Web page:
Many know Mark Gorski as a savvy businessman in the biotech industry, but many may not know he also represented the United States at the 1984 Summer Olympics in Los Angeles, California, where he won the gold medal for track cycling in the men’s individual sprint. He later became a team manager for US Postal. Learn more how this Olympian is going for gold for St. Louis.
Q: How did you first become interested in track cycling? What was the pivotal moment or factor that helped you decided to train to become an Olympic athlete?
A: I grew up in Chicago and there is a velodrome (oval cycling track) in Northbrook, IL, near Chicago. I went to watch my first race when I was 13 years old and was hooked. I began racing on the track the following year. In terms of the motivation, to become an Olympian, it really began with watching the 1968 and 1972 Olympics on television. I knew I wanted to be in the Olympics, I just did not know what sport I would be competing in.
Q: What was the most challenging part of training for the Olympics and what was the most rewarding?
A: Training for any Olympic sport takes dedication, discipline, patience, a very strong work ethic, talent and the ability to toil in relative anonymity for many years. It was tremendously satisfying on a personal level to achieve success after working so hard after 11 years of training. After I won the gold medal in 1984 Summer Olympics, so many people in my life finally understood what I had been doing and why.
Q: How did the Olympics guide you into the business sector?
A: My Olympic experience per se did not guide me into business. I began working in my family’s grocery store in Chicago every weekend when I was seven years old. My family was always discussing business at all levels. I studied economics at the University of Michigan.After winning the gold medal, I signed with one of the top sports management agencies in the world at that time and participated in hundreds of presentations and had endorsement agreements with many companies. The transition into business was a natural for me and it is what I enjoy.
Q: Has being a part of a global event like the Olympics, assisted your work at the BioResearch & Development Growth (BRDG) Park at the Danforth Plant Science Center to attract and relocate international companies entering the U.S. business market?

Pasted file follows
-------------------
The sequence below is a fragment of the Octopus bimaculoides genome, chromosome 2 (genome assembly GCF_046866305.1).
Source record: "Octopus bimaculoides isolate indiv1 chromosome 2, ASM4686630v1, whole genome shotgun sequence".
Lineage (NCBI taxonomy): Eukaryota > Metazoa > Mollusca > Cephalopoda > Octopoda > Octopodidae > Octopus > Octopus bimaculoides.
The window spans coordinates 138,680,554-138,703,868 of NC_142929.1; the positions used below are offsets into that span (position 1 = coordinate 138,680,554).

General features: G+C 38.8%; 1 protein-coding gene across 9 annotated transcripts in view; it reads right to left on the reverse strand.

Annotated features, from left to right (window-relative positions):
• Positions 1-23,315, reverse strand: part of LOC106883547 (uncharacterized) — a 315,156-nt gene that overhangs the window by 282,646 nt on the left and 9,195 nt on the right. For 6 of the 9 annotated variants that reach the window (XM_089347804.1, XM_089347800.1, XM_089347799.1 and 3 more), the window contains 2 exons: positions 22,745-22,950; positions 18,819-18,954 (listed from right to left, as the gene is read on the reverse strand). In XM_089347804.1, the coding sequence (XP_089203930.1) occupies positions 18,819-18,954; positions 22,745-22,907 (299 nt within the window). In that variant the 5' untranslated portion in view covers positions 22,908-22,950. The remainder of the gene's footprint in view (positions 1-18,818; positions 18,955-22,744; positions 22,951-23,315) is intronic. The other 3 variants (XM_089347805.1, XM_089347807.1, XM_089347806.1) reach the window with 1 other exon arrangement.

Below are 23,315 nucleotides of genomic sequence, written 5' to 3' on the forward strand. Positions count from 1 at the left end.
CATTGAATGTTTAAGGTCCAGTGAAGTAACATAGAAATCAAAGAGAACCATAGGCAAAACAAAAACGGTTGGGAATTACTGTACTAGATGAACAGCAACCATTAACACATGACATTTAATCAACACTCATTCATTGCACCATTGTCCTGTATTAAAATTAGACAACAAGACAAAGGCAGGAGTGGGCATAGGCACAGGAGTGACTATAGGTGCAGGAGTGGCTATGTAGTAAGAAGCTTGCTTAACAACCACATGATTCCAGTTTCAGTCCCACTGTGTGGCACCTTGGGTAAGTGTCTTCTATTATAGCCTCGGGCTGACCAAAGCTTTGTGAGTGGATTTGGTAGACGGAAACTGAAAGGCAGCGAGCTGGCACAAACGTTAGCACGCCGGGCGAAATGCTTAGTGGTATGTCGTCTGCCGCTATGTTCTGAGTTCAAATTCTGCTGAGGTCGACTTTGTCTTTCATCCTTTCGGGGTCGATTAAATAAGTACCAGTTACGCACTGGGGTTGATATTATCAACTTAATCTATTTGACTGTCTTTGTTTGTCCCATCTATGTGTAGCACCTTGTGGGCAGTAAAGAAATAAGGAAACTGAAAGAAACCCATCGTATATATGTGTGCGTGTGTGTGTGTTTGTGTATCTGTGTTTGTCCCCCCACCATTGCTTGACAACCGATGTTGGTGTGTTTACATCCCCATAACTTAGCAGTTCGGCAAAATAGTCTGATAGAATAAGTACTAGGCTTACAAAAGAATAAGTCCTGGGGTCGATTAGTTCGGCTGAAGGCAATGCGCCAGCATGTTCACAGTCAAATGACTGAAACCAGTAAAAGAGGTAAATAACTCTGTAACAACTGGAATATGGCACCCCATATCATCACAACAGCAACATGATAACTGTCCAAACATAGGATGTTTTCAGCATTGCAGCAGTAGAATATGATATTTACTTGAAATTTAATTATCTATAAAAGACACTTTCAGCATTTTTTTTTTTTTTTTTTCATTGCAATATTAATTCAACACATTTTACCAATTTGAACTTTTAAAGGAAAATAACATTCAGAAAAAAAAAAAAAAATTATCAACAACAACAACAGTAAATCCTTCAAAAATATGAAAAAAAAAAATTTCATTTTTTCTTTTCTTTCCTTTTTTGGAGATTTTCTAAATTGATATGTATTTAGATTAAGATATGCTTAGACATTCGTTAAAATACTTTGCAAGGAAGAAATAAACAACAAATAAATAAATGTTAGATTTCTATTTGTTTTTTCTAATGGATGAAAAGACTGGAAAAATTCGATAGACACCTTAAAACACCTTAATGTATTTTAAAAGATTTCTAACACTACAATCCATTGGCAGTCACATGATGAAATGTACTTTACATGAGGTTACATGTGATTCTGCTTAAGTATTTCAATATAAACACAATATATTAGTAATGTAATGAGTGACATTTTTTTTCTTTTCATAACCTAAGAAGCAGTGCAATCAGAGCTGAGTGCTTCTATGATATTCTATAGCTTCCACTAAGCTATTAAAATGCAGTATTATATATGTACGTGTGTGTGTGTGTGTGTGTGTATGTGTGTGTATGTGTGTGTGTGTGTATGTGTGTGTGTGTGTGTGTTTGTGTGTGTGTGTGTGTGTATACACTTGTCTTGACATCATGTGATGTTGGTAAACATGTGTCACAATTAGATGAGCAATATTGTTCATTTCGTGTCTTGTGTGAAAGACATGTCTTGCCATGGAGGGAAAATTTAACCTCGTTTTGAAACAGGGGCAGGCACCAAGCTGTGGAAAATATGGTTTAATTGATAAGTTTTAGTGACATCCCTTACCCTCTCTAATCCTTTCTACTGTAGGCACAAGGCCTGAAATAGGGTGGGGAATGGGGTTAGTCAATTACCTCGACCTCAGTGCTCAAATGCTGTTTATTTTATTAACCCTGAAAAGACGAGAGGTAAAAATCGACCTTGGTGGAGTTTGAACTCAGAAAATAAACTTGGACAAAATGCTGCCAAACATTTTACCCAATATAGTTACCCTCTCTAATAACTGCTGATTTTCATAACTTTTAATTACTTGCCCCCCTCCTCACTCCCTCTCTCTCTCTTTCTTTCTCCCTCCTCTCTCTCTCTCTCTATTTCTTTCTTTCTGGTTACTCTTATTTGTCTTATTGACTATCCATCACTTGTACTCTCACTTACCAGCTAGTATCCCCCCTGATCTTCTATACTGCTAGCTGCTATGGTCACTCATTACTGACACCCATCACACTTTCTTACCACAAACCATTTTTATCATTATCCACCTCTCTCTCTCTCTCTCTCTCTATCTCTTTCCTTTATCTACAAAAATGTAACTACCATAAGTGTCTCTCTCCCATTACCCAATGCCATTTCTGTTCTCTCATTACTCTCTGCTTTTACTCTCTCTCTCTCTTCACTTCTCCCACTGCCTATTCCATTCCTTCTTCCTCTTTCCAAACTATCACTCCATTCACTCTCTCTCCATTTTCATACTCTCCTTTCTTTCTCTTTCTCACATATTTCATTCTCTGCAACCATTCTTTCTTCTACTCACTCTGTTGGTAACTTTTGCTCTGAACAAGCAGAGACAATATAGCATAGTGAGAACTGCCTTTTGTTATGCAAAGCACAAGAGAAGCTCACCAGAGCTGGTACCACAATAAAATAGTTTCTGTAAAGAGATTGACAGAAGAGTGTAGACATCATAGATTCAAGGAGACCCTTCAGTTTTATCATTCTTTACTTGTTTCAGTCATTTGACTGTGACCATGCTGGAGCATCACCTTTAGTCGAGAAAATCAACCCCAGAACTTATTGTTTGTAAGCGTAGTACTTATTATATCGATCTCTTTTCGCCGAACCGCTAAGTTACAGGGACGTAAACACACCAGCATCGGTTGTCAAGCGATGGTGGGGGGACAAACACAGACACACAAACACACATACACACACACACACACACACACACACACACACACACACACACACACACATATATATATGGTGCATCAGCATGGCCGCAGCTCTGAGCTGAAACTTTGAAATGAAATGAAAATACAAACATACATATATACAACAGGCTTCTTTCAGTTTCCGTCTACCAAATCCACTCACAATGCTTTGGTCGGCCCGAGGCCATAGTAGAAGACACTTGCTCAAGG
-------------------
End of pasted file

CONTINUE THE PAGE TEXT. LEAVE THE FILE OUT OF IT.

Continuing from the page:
A: Absolutely, I have traveled extensively outside the U.S. since I was about 10 years old. During my racing days, I competed across the globe for many years. This travel resulted in an understanding, appreciation and respect for other people and cultures. BRDG Park, in many ways, is a microcosm, of what is happening all over the world. If we want St. Louis to be successful as a region, we need to nurture and build relationships with international companies and their scientists more effectively than other areas that we are competing with.
Q:What would you recommend to business owners aspiring to be more like Olympic athletes rather than spectators?
A: Life is a participation sport, not a spectator sport. You have to be aggressive and go after the things you want.
Q: How did your involvement with Lance Armstrong and the U.S. Postal Service team strengthen your business skills?
A: The greatest takeaway for me was in initiating relationships and building cooperative marketing efforts between so many great companies; U.S. Postal Service, Visa, Yahoo, Nike, Coca-Cola and many others.
We thank Mark for sharing his golden story as the 2012 Summer Olympics continues to inspire and motivate many globally.